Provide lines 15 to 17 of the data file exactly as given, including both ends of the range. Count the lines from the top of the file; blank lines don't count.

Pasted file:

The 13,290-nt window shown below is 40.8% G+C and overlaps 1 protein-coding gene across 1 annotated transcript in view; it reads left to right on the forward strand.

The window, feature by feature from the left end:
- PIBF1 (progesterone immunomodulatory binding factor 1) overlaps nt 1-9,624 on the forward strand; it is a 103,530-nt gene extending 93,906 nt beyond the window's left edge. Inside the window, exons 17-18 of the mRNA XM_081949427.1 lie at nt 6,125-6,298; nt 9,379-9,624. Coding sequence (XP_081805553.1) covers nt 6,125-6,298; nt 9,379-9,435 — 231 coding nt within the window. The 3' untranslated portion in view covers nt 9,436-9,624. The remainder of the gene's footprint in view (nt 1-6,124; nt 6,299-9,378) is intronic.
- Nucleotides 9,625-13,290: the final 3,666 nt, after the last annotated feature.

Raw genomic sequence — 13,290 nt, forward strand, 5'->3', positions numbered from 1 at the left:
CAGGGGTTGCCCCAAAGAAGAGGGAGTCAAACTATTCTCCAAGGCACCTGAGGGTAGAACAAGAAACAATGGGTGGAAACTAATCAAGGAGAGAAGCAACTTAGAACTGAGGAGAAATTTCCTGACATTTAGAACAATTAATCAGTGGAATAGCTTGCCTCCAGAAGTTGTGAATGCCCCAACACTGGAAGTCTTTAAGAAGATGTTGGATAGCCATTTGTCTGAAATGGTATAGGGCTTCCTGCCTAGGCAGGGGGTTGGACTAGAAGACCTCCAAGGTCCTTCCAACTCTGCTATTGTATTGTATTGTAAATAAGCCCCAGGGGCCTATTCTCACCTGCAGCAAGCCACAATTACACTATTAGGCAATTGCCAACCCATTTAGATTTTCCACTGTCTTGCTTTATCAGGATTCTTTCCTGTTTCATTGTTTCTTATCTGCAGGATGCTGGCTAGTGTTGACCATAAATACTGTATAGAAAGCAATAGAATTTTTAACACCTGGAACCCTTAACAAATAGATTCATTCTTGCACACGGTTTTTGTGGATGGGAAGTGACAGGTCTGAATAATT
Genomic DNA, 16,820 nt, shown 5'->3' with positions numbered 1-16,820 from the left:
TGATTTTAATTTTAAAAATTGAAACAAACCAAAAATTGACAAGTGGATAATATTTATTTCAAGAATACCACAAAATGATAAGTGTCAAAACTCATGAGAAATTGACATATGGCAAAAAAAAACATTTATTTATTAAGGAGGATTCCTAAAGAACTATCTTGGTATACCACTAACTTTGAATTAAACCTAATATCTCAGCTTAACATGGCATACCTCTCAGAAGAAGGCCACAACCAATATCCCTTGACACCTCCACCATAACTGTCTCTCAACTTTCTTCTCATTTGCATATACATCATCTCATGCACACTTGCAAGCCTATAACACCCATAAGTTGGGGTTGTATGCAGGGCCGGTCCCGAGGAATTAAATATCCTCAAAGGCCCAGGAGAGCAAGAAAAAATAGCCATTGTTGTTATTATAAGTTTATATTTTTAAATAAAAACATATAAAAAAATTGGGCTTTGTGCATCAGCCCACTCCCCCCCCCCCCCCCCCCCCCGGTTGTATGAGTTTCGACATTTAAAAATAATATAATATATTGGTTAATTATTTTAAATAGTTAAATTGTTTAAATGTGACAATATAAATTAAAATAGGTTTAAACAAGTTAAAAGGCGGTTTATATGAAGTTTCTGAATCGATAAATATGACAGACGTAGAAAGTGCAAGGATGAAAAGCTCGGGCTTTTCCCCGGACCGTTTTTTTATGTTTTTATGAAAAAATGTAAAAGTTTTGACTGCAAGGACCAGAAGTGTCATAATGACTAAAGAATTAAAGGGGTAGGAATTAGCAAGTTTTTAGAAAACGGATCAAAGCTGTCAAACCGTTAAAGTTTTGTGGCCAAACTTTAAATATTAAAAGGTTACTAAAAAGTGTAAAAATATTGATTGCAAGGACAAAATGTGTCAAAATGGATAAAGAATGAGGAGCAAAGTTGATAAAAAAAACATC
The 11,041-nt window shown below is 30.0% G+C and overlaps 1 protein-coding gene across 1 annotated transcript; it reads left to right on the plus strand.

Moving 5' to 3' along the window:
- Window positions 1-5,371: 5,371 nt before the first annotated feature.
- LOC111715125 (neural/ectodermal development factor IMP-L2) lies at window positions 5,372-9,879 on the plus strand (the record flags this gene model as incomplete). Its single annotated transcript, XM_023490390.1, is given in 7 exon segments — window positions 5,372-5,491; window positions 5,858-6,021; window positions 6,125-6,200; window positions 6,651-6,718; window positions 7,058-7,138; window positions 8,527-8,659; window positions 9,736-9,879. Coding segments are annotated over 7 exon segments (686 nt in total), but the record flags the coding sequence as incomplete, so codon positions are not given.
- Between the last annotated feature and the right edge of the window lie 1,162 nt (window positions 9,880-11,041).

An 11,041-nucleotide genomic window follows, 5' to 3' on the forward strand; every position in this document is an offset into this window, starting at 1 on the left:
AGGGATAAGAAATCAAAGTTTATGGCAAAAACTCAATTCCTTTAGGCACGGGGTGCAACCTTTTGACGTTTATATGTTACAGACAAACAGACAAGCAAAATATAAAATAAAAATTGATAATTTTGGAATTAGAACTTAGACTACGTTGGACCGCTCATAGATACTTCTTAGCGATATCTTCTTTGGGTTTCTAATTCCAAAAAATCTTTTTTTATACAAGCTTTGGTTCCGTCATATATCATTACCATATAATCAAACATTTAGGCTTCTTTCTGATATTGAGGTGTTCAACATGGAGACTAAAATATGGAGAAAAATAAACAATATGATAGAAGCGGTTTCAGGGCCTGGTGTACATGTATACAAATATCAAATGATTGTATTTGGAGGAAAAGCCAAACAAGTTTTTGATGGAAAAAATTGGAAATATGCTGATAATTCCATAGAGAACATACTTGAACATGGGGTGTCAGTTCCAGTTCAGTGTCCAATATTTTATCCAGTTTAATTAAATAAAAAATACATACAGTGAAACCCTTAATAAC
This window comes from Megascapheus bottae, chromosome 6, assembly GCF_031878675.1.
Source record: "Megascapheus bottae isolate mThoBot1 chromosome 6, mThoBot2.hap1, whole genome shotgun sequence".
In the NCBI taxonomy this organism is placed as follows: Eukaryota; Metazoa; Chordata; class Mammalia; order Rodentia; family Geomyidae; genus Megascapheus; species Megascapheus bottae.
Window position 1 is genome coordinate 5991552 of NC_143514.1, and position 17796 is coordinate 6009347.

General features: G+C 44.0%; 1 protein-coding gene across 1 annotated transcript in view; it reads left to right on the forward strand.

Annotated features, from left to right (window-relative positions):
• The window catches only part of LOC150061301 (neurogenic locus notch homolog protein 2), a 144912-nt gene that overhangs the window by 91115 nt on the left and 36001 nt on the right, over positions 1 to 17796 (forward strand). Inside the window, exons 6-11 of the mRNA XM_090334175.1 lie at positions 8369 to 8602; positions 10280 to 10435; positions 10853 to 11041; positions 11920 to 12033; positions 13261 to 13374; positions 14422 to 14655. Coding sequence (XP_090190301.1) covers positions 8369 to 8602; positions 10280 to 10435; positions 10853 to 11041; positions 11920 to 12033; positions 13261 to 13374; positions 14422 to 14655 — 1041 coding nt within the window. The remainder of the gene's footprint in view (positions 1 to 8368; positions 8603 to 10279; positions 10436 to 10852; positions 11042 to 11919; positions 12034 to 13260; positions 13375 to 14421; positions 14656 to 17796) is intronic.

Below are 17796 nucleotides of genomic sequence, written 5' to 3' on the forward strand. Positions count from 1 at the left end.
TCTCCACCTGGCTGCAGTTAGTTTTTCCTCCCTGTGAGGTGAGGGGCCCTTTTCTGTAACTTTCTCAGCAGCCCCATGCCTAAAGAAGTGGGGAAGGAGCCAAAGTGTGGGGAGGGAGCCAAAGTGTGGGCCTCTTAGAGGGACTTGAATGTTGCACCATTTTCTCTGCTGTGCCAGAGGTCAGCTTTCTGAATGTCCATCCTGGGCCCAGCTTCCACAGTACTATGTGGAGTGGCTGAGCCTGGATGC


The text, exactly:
AGGGATAAGAAATCAAAGTTTATGGCAAAAACTCAATTCCTTTAGGCACGGGGTGCAACCTTTTGACGTTTATATGTTACAGACAAACAGACAAGCAAAATATAAAATAAAAATTGATAATTTTGGAATTAGAACTTAGACTACGTTGGACCGCTCATAGATACTTCTTAGCGATATCTTCTTTGGGTTTCTAATTCCAAAAAATCTTTTTTTATACAAGCTTTGGTTCCGTCATATATCATTACCATATAATCAAACATTTAGGCTTCTTTCTGATATTGAGGTGTTCAACATGGAGACTAAAATATGGAGAAAAATAAACAATATGATAGAAGCGGTTTCAGGGCCTGGTGTACATGTATACAAATATCAAATGATTGTATTTGGAGGAAAAGCCAAACAAGTTTTTGATGGAAAAAATTGGAAATATGCTGATAATTCCATAGAGAACATACTTGAACATGGGGTGTCAGTTCCAGTTCAGTGTCCAATATTTTATCCAGTTTAATTAAATAAAAAATACATACAGTGAAACCCTTAATAAC
This window comes from Megascapheus bottae, chromosome 6, assembly GCF_031878675.1.
Source record: "Megascapheus bottae isolate mThoBot1 chromosome 6, mThoBot2.hap1, whole genome shotgun sequence".